Harriet Beecher Stowe 's Uncle Tom 's Cabin And Olaudah

1728 WordsDec 13, 20157 Pages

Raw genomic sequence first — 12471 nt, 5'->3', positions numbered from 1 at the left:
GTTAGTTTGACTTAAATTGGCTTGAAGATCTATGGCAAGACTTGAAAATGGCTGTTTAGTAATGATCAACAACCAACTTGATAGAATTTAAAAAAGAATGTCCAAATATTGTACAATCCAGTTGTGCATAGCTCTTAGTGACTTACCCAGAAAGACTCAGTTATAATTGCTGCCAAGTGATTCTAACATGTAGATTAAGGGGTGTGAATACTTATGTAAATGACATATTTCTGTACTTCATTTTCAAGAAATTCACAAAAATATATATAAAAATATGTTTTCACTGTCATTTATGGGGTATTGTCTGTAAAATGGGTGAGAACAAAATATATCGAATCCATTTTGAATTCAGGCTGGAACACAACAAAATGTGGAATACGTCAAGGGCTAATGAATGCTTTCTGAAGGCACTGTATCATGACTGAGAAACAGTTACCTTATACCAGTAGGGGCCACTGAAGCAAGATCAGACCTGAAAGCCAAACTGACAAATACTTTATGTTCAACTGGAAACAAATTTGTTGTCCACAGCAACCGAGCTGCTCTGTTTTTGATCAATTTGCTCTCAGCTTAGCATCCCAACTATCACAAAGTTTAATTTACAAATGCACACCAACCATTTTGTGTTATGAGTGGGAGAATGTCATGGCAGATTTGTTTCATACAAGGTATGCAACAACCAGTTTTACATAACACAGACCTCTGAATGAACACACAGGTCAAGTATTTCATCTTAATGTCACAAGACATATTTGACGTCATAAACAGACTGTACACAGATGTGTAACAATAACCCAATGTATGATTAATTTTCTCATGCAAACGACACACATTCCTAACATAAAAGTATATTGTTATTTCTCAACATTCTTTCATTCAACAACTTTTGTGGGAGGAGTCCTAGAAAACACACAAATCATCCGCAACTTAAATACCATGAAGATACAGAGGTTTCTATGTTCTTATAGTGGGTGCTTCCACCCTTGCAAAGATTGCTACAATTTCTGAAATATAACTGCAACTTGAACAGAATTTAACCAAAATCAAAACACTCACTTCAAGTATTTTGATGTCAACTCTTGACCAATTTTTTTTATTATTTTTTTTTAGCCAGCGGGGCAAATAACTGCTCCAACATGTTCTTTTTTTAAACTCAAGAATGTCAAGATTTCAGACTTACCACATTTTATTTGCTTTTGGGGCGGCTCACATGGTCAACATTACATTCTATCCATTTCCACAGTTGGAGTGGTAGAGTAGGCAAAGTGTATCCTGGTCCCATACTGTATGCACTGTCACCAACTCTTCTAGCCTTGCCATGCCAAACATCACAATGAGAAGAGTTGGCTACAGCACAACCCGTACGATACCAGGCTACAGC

Sydney Sanders Ms. Johnson American Literature 2301-60 December 1, 2015 American Slave Literature Harriet Beecher Stowe’s novel, Uncle Tom’s Cabin and Olaudah Equiano’s Narrative of his Life both endeavor to stir antislavery sentiment in predominantly white, proslavery readers. Each author uses a variety of literary tactics to persuade audiences that slavery is inhumane. Equiano uses vivid imagery and inserts personal experience to appeal to audiences, believing that a first-hand account of the varying traumas slaves encounter would affect change. Stowe relies on emotional connection between the readers and characters in her novel. By forcing her audience to have empathy for characters, thus forcing readers to confront the harsh realities of slavery, Stowe has the more effective approach to encouraging abolitionist sentiment in white readers. When looking at a full version of Olaudah Equiano’s Narrative, the reader is immediately presented with an image of Equiano holding a Bible open to Acts. Equiano later explains his religious beliefs in chapter 10 of the Narrative. This has often been interpreted as a plot for Equiano to gain the trust of readers, who at this point in time placed high value in religion, however Professor Eileen Elrod views this as interpretation as dismissal of Equiano’s Christianity as a result of assimilation to the Western world. Elrod notes, “if we take the facile view that he is simply using religion to manipulate readers, or we see him as simply
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